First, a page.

• I don't think this is a new idea, but I do think it is an idea worth repeating and emphasizing. We need to teach students how to think and to evaluate how they think. Some of this can be taught through modeling of thought processes. However, this also requires fostering and nurturing creativity through use of inquiry process and active teaching. This goes along with the article on creativity I read earlier this week.
One idea that emerges from these and other findings is that librarians cannot afford to downplay technology and the Web. I have had some time to ponder this due to a series of questions about using Google I've had in some of my BI sessions. I have discovered that it makes no sense to tell students not to use Google or any other search engine. They will do it anyways even if the professor actually tells them not to. What I do instead is tell them what they can do with Google and what they can't do. I talk to them about evaluating what they find and about comparing findings from different places. I also show them how, at times, using Google is actually more work than using a database. Overall, the teacher librarian needs to be flexible and open to various ideas and techniques. Holliday and Li confirm this when they write that "we might need to emphasize what the web is good for, such as exploring the major issues and opinions surrounding a topic, rather than focusing only on evaluation of web resources for credibility and accuracy" (359). I think this is an expansion of what many librarians do already. For some, it may represent a reversal, albeit a positive one.

Here are some of the authors' preliminary findings. I will include some remarks here and there.
  • "Finding a topic was the cause of much of their [the students'] confusion, uncertainty, and anxiety at the beginning of the research process" (361).
  • "Most students described thinking about one or two topics and then weighed them against criteria, such as their personal interest, their knowledge of the topic, or how easy it would be to find information on the topic" (362).
    • I think this is just basic student behavior. Even some graduate students do this. It really helps if you have some personal interest in a topic. As for ease of finding sources, that could border on cynical for some, but it's really a form of time management.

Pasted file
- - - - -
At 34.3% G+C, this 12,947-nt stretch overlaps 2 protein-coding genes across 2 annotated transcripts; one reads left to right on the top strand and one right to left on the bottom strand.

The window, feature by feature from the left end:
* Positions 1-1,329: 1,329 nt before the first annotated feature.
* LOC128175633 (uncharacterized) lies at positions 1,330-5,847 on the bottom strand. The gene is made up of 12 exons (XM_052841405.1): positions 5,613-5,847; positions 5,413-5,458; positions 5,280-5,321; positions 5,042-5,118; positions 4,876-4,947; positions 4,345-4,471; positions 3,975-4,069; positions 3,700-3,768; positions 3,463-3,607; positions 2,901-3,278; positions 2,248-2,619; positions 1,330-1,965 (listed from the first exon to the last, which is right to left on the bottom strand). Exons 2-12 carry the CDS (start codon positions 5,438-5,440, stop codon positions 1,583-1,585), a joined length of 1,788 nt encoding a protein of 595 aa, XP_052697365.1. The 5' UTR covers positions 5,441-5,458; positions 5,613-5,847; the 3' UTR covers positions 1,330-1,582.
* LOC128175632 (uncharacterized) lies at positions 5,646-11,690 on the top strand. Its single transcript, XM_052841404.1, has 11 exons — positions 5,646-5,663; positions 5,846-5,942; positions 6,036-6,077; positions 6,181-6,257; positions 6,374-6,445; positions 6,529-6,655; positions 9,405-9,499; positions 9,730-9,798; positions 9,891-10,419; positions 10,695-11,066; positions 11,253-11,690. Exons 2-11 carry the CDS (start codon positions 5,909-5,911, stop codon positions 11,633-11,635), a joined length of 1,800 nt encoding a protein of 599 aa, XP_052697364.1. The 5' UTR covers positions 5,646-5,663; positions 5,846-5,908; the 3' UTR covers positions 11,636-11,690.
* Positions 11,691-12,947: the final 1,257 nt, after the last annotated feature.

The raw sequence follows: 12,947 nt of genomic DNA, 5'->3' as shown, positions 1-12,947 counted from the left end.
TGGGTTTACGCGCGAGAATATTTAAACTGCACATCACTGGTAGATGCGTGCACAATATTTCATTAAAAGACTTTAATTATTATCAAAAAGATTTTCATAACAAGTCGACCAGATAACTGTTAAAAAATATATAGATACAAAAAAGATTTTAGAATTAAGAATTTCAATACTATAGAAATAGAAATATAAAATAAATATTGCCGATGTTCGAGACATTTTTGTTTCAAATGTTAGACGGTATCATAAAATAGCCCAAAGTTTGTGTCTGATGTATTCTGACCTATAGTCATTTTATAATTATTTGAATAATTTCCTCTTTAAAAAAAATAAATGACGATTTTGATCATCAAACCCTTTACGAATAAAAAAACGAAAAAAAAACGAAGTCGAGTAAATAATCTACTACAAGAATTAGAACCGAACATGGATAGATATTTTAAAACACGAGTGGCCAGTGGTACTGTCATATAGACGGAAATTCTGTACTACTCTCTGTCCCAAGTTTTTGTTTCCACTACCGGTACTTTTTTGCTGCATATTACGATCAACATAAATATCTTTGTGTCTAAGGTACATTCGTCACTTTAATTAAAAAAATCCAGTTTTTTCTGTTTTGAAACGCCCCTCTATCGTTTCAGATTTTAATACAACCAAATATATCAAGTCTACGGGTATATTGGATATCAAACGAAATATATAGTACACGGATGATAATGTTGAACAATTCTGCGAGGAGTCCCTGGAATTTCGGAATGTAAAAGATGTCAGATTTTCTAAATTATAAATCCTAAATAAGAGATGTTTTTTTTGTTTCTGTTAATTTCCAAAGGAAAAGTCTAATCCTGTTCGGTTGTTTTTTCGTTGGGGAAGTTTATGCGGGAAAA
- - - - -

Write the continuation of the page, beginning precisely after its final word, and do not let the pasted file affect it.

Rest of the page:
• "Students had a hard time tolerating uncertainty and inconsistency. The first information they found often determined their direction, rather than further exploration and thought" (363).
    • This is one thing we need to teach our students. Maybe reassurance is a better word. Letting them know it's ok to be uncertain; it's ok to be curious, and it is ok to wander off to a side path now and then while researching.
  • "In some cases, students kept printouts to read later and were discouraged when the articles turned out to be less helpful than anticipated. In other cases, the printing of fulltext articles seemed to encourage students to 'commit' to that particular information or viewpoint too early" (363).
  • And more on the possible pitfalls of fulltext easily available: "They [the students] rarely went through a process of extracting main ideas or compelling themes from more general reading. They were not motivated to take notes because the fulltext was right there" (364).
    • Also, fulltext can enable plagiarism, an issue I find significant. I have written a bit on plagiarism, mostly some light things here and here. I will have a couple of other posts later as I have some specific articles on the topic I am reading, so stay tuned.
The Holliday and Li article has a few other ideas that would like to revisit later. It contains a lot of information, and I wonder if some of this knowledge could be used to write a note, piece, or guide on better research for students. I think some of the findings I can use to reinforce certain ideas when teaching or working at the reference desk. The authors also provide some suggestions for further research, which give me another reason to revisit this article later.